Most Americans believe in a higher power, Pew survey finds
June 10, 2018
A Pew Research Center survey of more than 4,700 U.S. adults finds that most Americans — 80 percent — say they believe in God, but only about half of the respondents (56 percent) believe in God as described in the Bible.
One in 10 respondents do not believe in any higher power or spiritual force.
In the U.S., belief in a deity is common even among the religiously unaffiliated, a group sometimes referred to as religious “nones.” Indeed, nearly three-quarters of religious “nones” (72 percent) believe in a higher power of some kind, even if not in God as described in the Bible.
The survey questions that mentioned the Bible did not specify any particular verses or translations, leaving that up to each respondent’s understanding. But it is clear from questions elsewhere in the survey that Americans who say they believe in God “as described in the Bible” generally envision an all-powerful, all-knowing, loving deity who determines most or all of what happens in their lives. By contrast, people who say they believe in a “higher power or spiritual force” —but not in God as described in the Bible — are much less likely to believe in a deity who is omnipotent, omniscient, benevolent and active in human affairs.
Overall, about half of Americans (48 percent) say that God or another higher power directly determines what happens in their lives all or most of the time. An additional 18 percent say God or some other higher power determines what happens to them “just some of the time.”
Nearly 8 in 10 U.S. adults think God or a higher power has protected them, and two-thirds say they have been rewarded by the Almighty. By comparison, somewhat fewer see God as judgmental and punitive. Six in 10 Americans say God or a higher power will judge all people on what they have done, and 4 in 10 say they have been punished by God or the spiritual force they believe is at work in the universe.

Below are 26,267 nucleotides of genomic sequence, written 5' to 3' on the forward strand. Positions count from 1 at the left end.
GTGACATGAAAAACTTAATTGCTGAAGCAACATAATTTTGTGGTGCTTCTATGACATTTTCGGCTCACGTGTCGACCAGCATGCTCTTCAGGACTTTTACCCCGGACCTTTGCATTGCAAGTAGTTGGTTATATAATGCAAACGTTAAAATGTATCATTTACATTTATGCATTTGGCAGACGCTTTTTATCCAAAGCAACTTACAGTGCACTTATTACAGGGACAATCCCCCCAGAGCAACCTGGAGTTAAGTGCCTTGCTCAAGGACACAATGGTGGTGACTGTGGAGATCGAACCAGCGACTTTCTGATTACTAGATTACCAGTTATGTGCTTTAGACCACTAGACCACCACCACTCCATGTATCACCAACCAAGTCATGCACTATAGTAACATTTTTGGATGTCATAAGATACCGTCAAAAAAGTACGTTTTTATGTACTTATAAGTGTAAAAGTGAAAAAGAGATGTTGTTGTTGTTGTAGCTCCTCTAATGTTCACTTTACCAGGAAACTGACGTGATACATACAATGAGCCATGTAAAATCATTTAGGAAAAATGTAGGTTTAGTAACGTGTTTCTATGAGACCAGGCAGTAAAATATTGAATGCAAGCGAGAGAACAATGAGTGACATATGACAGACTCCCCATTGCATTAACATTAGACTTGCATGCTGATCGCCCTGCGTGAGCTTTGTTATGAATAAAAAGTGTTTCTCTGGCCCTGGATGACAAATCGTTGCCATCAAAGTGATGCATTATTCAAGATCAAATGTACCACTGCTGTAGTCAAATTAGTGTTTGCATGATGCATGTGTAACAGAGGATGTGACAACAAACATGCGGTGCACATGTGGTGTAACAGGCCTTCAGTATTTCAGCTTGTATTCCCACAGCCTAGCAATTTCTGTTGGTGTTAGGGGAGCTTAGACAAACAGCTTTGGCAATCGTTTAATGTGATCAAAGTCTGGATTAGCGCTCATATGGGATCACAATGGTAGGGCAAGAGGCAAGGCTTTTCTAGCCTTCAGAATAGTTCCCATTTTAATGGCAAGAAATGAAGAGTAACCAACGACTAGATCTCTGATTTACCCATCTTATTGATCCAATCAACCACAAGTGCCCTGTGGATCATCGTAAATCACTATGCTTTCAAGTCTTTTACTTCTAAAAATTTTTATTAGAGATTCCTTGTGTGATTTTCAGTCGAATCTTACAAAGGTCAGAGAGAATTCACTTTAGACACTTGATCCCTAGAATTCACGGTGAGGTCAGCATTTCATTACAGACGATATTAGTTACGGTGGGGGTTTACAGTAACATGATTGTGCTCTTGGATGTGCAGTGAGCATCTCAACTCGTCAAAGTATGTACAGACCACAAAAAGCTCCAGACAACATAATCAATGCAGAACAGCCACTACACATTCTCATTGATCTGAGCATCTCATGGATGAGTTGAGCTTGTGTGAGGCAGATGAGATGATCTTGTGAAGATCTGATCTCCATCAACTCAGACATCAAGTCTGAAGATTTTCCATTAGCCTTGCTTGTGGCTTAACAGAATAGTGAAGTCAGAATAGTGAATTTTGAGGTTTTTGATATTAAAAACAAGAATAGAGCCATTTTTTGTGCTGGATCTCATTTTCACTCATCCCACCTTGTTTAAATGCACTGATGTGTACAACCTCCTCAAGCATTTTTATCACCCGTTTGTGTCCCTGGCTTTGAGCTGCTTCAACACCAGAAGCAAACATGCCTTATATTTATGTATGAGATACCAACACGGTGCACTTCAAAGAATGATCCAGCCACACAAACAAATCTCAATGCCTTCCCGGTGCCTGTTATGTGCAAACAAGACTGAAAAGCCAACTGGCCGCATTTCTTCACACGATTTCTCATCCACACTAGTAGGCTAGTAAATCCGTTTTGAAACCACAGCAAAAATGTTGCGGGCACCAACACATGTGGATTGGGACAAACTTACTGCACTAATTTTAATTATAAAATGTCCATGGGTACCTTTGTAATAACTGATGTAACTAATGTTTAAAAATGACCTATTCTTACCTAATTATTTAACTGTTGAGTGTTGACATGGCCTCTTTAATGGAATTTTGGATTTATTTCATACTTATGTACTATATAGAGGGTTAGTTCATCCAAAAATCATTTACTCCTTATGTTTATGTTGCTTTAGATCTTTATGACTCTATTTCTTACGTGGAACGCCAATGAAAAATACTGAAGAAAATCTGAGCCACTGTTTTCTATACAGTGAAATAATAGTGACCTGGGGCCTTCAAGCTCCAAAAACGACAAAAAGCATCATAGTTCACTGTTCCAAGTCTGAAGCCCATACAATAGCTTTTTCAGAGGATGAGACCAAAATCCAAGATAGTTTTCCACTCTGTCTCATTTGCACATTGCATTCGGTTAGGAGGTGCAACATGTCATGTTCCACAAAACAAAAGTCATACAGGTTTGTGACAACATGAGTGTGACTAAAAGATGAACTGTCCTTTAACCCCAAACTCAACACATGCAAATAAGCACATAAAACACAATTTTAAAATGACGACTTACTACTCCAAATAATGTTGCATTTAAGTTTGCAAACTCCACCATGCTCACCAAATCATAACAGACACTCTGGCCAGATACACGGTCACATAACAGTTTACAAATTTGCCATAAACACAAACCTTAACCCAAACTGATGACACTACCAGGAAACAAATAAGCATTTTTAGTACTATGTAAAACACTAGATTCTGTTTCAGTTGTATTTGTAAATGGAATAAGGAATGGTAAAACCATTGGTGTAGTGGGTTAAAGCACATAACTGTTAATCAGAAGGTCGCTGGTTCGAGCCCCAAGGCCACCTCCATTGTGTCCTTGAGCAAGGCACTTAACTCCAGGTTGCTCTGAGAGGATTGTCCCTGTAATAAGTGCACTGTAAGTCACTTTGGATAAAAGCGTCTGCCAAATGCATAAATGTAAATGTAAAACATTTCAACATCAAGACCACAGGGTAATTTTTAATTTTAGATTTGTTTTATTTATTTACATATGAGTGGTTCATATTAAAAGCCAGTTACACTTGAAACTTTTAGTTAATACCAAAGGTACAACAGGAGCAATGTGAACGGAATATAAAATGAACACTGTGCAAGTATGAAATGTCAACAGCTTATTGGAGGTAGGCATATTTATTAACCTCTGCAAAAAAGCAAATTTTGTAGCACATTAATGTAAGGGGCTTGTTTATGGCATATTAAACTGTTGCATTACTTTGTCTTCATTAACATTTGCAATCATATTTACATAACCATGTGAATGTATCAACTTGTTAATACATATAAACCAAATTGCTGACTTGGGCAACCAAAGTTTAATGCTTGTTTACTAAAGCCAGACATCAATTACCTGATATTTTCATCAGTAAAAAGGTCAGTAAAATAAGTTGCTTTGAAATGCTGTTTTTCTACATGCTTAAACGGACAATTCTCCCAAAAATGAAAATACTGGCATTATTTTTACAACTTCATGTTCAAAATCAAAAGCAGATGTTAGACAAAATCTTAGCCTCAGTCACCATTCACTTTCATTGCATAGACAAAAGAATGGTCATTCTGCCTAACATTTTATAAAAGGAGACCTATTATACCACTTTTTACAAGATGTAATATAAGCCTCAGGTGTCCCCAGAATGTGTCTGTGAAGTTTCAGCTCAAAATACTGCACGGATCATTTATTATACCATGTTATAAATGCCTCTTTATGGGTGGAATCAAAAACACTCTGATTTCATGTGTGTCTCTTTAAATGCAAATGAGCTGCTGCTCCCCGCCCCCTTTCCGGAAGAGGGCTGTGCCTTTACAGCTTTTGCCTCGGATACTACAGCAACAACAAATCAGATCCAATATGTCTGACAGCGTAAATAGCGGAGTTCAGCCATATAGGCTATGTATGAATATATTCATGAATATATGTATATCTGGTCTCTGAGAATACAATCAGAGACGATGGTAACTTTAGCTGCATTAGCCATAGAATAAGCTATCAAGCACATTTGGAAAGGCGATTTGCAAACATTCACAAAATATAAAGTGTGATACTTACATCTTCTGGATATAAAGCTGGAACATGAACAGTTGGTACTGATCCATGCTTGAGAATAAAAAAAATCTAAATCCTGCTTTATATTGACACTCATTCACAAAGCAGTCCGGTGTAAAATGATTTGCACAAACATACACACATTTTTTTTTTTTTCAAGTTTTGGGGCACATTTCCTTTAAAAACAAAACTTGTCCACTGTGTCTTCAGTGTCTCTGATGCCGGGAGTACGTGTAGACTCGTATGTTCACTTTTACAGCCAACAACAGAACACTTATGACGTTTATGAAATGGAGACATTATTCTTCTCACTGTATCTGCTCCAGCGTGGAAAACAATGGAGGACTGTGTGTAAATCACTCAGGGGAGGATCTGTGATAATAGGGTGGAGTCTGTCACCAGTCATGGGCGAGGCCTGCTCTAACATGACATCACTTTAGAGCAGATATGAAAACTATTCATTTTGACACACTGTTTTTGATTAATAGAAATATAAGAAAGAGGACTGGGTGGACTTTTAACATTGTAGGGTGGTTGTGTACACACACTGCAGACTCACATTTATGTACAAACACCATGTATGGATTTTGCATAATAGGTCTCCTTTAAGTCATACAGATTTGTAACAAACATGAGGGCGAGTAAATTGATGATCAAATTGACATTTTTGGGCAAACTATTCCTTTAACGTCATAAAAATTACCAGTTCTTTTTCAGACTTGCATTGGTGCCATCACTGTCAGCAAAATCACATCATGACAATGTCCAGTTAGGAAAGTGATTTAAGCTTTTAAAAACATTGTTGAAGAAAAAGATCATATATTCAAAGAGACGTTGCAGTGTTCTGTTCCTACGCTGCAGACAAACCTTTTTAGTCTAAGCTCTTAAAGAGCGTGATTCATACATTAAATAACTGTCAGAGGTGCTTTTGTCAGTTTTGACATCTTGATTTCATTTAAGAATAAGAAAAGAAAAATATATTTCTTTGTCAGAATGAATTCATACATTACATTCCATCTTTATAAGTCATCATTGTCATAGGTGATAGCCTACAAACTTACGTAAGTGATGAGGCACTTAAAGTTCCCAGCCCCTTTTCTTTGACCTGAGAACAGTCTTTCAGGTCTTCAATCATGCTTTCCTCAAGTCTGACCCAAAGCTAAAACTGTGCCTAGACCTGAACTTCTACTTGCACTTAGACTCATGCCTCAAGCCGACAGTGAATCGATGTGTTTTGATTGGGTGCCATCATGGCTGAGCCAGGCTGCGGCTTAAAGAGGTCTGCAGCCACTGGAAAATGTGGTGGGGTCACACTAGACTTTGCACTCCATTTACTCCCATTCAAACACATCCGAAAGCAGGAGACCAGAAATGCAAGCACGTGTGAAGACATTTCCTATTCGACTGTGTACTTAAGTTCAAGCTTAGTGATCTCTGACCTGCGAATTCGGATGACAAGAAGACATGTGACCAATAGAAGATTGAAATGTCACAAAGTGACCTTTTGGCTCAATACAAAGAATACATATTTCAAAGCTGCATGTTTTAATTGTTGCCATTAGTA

In addition, the survey finds that three-quarters of American adults say they try to talk to God (or another higher power in the universe), and about 3 in 10 U.S. adults say God (or a higher power) talks back. The survey also asked, separately, about frequency of prayer. People who pray on a regular basis are especially likely to say that they speak to God and that God speaks to them.
These are among the key findings of the survey, conducted Dec. 4–18, 2017, among 4,729 participants in Pew Research Center’s nationally representative American Trends Panel, with an overall margin of sampling error for the full survey of plus or minus 2.3 percentage points.
The findings can be found at: pewforum.org/2018/04/25/when-americans-say-they-believe-in-god-what-do-they-mean.
Jessica Pumphrey, Pew Research Center
Today’s Focus: Pew Research Center Survey
Let us join in prayer for:
PC(USA) Agencies’ Staff
Scott O’Neill, PMA
Maria Perry, BOP
Let us pray:
God, help us to grow deeper in our faith and understanding as Jesus’ disciples. We pray in Jesus’ name. Amen.
Revised Common Lectionary Readings for Sunday, June 10, 2018, the Tenth Sunday in Ordinary Time (Year B)
First Reading 1 Samuel 8:4-11 (12-15) 16-20 (11:14-15)
Second Reading 2 Corinthians 4:13-5:1
Gospel Mark 3:20-35